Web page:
Molecular imaging maps the locations of specific molecules and biomaterials within living tissue. As such, it has the potential to diagnose a disease, to monitor the course of that disease, and possibly facilitate treatment. Molecular imaging has developed into a promising new strategy for the diagnosis, evaluation and treatment of disease.
The final volume in Kalorama's Medical Imaging Markets series: Medical Imaging Markets, Volume V, Molecular Imaging offers complete market coverage of world markets for molecular imaging products for the following technologies:
SPECT-Gamma Camera Systems
Interest in and use of the technology has exploded in recent years, thanks to advances in cell biology, biochemical agents, and computer analysis, and serious market watchers in medical imaging industries, as well as those serving or investing in medical imaging companies, will want to keep abreast of this new market. As part of its comprehensive coverage, Medical Imaging Markets, Volume V, Molecular Imaging includes:
Complete Overview and Explanation of modalities and key applications
Over 35 Figures and Tables to make market data accessible to users.
Review of Imaging Agents in Clinical Trials, or that are recently introduced.
Market Size and Forecasts are developed through 2011.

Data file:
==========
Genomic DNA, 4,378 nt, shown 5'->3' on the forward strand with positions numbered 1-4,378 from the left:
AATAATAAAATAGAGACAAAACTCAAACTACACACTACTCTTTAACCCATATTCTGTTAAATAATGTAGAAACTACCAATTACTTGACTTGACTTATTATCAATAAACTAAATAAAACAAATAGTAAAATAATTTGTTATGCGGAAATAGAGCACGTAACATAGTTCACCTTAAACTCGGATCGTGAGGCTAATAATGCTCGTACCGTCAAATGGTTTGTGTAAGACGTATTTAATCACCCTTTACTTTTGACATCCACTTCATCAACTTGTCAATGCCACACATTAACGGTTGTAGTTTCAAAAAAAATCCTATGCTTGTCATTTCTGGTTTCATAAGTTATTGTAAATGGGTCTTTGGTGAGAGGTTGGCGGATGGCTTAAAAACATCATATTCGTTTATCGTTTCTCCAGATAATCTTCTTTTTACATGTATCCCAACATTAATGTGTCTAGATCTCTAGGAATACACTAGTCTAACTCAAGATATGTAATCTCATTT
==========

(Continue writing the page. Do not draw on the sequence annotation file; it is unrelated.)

Profiles of Top Competitors in the industry including: including Gamma Medica, GE Healthcare, Hiatchi, OptoSonics, Philips, Siemens and Toshiba, among others.
Kalorama looks at the technologies currently used in molecular imaging but also examines novel research areas, such as:
PET Targets Alzheimer’s Disease
PET Diagnoses Pancreas Defects
Molecular Breast Imaging
Radiotracers and Drug Addiction
PET/CT for Ovarian Cancer
SPECT for Lower Back Pain
As part of Kalorama's trusted information-gathering process, the information for this report was gathered using both primary and secondary research including comprehensive research of secondary sources such as company literature, databases, investment reports, and medical and business journals. Telephone interviews and email correspondence with medical imaging company executives were the primary method of gathering information and developing forecasts.